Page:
Although Democrats applied considerable pressure on Tolman to seek the party’s nomination for governor in 1904, he chose to return to full-time law practice and did not seek reelection to the senate. Elected a member of the Spokane school board between 1903 and 1906, he also served as a member of the Washington state commission to the 1904 St. Louis Exposition. In 1905 Governor John R. Rogers appointed him to consult with organizers of the Lewis and Clark Exposition to be held in Portland that year.
In 1906 the Democrats nominated Tolman as one of their candidates for the state supreme court, an honor he apparently did not seek. He was resoundingly defeated by the dominant Republican candidates. In 1910 he again received the party’s endorsement, and the nonpartisan league convention formally nominated him. He ran as an independent to protest the Republican’s reintroduction of partisanship to supreme court judge elections. Again, the Republicans dominated, turning back Tolman in his lackluster effort.
In 1914 Tolman mounted an extensive campaign for Congress from the Fifth District. The campaign emphasized his contribution to instituting the railroad commission, his progressive leadership in the legislature, and his commitment to the principles of Woodrow Wilson’s “New Freedom.” He failed to gain the Democratic nomination despite his apparent popularity.
Curiously, Tolman, reluctant to campaign for election to the supreme court, eagerly sought appointment to the same post. A realistic view that under the earlier partisan system a Democrat stood very little chance of winning probably explained his election reluctance. But with Democrat Ernest Lister in the governor’s mansion, Tolman stood a good chance of appointment. Tolman had strongly supported Lister and was a leader in the governor’s wing of the party. When Judge Overton Ellis resigned from the supreme court in May 1918, the governor selected Warren W. Tolman to fill the vacancy. In the 1918 election Tolman edged Walter French in the primary and ran unopposed in November. Tolman garnered the most votes of all the candidates in 1920, ran unopposed in 1926, and won a close and hard-fought race in 1932.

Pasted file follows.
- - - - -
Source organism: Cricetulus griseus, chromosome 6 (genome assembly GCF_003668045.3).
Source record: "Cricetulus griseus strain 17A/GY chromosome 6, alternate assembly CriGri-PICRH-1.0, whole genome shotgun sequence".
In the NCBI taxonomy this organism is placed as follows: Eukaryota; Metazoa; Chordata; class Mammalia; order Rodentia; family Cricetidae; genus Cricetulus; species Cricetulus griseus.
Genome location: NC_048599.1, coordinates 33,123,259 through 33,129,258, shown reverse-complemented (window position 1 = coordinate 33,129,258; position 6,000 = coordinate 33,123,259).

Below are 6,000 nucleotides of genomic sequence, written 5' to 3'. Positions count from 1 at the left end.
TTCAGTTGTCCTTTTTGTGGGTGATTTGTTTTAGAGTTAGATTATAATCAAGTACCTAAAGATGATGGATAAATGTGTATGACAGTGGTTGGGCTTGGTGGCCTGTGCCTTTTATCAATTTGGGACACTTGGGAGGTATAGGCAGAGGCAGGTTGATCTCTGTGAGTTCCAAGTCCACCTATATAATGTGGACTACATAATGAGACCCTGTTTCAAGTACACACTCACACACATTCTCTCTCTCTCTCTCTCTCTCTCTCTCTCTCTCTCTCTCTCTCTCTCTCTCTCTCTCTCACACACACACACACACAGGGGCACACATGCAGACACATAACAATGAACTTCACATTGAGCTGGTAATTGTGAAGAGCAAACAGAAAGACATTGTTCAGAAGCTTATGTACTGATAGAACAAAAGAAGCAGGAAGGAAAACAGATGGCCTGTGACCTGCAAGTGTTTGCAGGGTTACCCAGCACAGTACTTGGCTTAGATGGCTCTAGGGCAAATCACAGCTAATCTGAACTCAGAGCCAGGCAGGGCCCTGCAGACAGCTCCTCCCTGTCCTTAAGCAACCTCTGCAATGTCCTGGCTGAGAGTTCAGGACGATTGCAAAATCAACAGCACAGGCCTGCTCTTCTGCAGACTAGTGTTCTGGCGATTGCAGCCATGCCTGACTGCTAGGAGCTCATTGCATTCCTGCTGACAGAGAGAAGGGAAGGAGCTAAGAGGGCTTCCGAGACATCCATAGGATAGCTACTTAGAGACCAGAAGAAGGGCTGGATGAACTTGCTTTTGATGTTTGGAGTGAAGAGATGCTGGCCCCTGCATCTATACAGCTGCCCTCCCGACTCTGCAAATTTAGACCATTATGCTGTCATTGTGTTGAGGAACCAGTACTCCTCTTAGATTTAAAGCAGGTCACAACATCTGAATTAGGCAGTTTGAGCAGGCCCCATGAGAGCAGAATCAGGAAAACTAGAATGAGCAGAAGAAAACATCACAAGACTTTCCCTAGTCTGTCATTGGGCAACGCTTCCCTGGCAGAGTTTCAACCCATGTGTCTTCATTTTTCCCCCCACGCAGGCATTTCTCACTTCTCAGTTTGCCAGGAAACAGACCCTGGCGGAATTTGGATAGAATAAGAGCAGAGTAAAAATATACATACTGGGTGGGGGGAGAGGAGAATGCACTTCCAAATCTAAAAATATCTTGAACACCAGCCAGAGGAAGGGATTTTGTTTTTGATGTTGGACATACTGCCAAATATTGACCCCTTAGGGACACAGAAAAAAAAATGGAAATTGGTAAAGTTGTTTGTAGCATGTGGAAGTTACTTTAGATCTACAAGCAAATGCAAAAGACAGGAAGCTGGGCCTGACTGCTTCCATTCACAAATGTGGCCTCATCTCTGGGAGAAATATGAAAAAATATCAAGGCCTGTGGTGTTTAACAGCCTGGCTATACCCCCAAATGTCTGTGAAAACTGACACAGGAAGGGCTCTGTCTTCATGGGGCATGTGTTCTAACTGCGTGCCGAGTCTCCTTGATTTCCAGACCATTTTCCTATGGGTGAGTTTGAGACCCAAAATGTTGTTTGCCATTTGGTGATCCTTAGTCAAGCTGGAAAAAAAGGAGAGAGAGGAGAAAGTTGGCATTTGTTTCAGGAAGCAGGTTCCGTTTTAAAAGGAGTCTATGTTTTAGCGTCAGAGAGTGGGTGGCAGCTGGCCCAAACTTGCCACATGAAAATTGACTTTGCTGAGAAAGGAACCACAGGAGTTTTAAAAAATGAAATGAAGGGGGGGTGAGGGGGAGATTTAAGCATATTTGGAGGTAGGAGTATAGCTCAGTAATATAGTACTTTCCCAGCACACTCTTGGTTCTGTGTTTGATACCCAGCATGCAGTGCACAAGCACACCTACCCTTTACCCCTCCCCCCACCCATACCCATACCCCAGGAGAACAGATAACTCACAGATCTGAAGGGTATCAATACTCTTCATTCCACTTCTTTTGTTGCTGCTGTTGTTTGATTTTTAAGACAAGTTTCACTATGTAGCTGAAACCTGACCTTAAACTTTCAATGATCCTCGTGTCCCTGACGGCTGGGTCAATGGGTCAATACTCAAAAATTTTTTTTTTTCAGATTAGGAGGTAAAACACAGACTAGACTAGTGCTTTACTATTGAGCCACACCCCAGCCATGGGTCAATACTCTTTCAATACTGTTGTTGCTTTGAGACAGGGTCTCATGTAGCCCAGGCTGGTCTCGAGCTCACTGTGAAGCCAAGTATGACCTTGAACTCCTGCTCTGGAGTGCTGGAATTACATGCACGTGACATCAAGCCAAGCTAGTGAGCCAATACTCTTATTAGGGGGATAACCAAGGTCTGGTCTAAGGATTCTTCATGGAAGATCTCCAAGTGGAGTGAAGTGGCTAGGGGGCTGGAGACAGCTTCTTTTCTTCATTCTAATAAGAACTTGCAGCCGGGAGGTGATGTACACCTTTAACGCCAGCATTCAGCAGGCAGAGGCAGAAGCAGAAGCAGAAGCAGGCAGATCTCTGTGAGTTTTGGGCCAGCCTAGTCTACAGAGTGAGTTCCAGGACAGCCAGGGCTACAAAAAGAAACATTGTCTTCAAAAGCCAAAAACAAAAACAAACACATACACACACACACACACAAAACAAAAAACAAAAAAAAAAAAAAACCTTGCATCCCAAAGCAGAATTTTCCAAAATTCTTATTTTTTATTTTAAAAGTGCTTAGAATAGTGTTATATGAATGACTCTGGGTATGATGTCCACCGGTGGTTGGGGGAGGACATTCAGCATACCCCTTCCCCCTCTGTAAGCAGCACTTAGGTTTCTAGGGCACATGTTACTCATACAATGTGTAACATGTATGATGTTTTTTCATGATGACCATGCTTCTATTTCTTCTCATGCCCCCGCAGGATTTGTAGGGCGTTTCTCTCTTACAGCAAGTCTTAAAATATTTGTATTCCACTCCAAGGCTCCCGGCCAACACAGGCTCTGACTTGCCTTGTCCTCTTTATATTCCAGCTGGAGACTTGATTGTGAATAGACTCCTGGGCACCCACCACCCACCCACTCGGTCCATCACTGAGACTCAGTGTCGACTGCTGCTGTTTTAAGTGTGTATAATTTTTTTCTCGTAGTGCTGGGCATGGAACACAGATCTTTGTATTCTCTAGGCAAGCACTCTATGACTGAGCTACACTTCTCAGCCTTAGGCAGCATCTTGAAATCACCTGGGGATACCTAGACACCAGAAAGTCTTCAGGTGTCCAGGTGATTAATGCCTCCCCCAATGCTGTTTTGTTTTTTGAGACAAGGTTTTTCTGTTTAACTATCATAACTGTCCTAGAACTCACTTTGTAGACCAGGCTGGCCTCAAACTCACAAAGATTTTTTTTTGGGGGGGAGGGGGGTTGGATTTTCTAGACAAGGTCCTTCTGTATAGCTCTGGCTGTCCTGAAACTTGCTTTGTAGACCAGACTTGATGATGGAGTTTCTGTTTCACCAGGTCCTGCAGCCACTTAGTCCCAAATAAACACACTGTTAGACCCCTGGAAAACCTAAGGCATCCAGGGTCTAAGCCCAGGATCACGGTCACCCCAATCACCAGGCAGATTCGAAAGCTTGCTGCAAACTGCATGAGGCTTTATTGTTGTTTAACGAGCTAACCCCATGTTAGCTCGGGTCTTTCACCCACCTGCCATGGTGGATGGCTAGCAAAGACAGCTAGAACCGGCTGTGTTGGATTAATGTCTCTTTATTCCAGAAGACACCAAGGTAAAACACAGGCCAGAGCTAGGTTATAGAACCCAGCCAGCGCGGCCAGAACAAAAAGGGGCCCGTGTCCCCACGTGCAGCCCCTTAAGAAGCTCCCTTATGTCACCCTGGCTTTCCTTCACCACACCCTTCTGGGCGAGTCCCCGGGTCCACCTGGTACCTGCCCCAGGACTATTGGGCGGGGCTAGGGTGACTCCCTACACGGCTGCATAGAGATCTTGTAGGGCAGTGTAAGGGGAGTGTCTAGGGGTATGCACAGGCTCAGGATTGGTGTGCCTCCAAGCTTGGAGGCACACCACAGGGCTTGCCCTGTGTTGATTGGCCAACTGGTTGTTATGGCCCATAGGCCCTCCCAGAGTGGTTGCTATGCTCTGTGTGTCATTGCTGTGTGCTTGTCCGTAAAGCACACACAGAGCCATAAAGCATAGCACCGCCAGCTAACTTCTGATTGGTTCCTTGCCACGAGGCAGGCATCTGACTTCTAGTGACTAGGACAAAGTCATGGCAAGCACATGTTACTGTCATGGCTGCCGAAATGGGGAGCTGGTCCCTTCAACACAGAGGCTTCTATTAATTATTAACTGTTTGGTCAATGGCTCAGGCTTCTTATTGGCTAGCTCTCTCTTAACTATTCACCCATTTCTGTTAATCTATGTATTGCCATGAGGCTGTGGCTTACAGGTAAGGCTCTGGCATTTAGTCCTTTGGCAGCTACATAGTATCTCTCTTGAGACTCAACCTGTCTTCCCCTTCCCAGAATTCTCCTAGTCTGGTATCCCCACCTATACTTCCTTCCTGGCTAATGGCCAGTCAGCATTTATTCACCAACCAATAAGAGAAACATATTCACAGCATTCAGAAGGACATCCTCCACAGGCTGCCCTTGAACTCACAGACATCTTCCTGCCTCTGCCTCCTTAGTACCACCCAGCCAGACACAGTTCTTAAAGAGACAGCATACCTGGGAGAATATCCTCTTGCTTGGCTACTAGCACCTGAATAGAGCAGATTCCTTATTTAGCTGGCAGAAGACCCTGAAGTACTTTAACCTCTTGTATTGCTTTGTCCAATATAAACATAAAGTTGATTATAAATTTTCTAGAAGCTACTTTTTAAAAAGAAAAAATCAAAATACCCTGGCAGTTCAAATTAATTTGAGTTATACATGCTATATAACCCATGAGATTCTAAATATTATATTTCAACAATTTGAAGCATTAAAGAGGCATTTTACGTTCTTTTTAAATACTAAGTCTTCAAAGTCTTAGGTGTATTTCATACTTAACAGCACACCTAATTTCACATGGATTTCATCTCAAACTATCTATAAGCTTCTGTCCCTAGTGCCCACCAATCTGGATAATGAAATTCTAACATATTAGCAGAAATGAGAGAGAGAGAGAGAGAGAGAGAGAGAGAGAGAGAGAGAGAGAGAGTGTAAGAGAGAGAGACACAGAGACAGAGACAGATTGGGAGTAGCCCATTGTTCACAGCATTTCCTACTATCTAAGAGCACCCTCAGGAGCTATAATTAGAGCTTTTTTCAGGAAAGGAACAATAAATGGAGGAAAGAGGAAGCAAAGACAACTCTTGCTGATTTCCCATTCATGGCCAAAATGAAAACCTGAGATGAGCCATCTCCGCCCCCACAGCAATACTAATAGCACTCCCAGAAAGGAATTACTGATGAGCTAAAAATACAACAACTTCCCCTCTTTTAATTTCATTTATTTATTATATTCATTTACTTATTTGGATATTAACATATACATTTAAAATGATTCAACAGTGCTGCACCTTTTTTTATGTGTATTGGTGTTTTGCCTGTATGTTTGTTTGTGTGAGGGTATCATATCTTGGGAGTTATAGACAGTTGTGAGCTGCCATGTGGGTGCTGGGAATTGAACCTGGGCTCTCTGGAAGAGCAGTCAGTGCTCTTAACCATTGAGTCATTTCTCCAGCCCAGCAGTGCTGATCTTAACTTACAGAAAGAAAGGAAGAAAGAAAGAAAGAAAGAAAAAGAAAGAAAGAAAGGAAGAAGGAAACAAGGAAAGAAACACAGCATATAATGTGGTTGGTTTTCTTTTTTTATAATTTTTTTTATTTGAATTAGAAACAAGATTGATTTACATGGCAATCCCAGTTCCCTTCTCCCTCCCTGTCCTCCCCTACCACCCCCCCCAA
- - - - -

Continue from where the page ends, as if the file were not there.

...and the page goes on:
Tolman’s liberalism, evident from his legislative voting, carried over to his judicial decisions. In workers’ injury cases, criminal appeals, and government regulation disputes, he tended toward a liberal position. He often wrote more opinions than his colleagues, suggesting that his view tended to prevail in conference and during opinion circulation. He had a moderate dissent record. He served one term as chief justice in 1925. In 1937, after nearly twenty years on the state supreme court, he decided not to run again. Justice Tolman retired under the new judicial retirement act which provided that “any Supreme Court or Superior Court judge who has served for ten years and believes he is incapacitated from duty may apply for retirement.” His retirement pay amounted to one-half of his $7,500 annual salary.
Upon leaving the bench Tolman and his wife left immediately for California for an indefinite stay. Failing health confined Tolman to a hospital for several months during the early part of 1940. He died suddenly at home after a visit with his family on May 15, 1940.
Tolman married Maude Ingersoll of Chicago in April, 1889. She was active as vice president of the Olympia Women’s Club and was a moving force in the state association of the Daughters of the American Revolution. The Tolmans had one daughter and a son.
N. W. Durham, History of Spokane and the Inland Empire, vol. 3 (1912), pp. 481-485; W. C. Wolfe, Sketches of Washingtonians (1906), p. 292; “Reminiscences of Nancy Burns Tolman,” Tolman papers, Manuscripts, Archives and Special Collections, Washington State University Library.
The preceding biography is from Charles Sheldon's The Washington High Bench: A Biographical History of the State Supreme Court, 1889-1991, © 1992 by the Board of Regents of Washington State University. Reprinted here with permission and licensed to the public under a Creative Commons Attribution-Noncommercial-No Derivative Works 3.0 United States License by The Temple of Justice Project.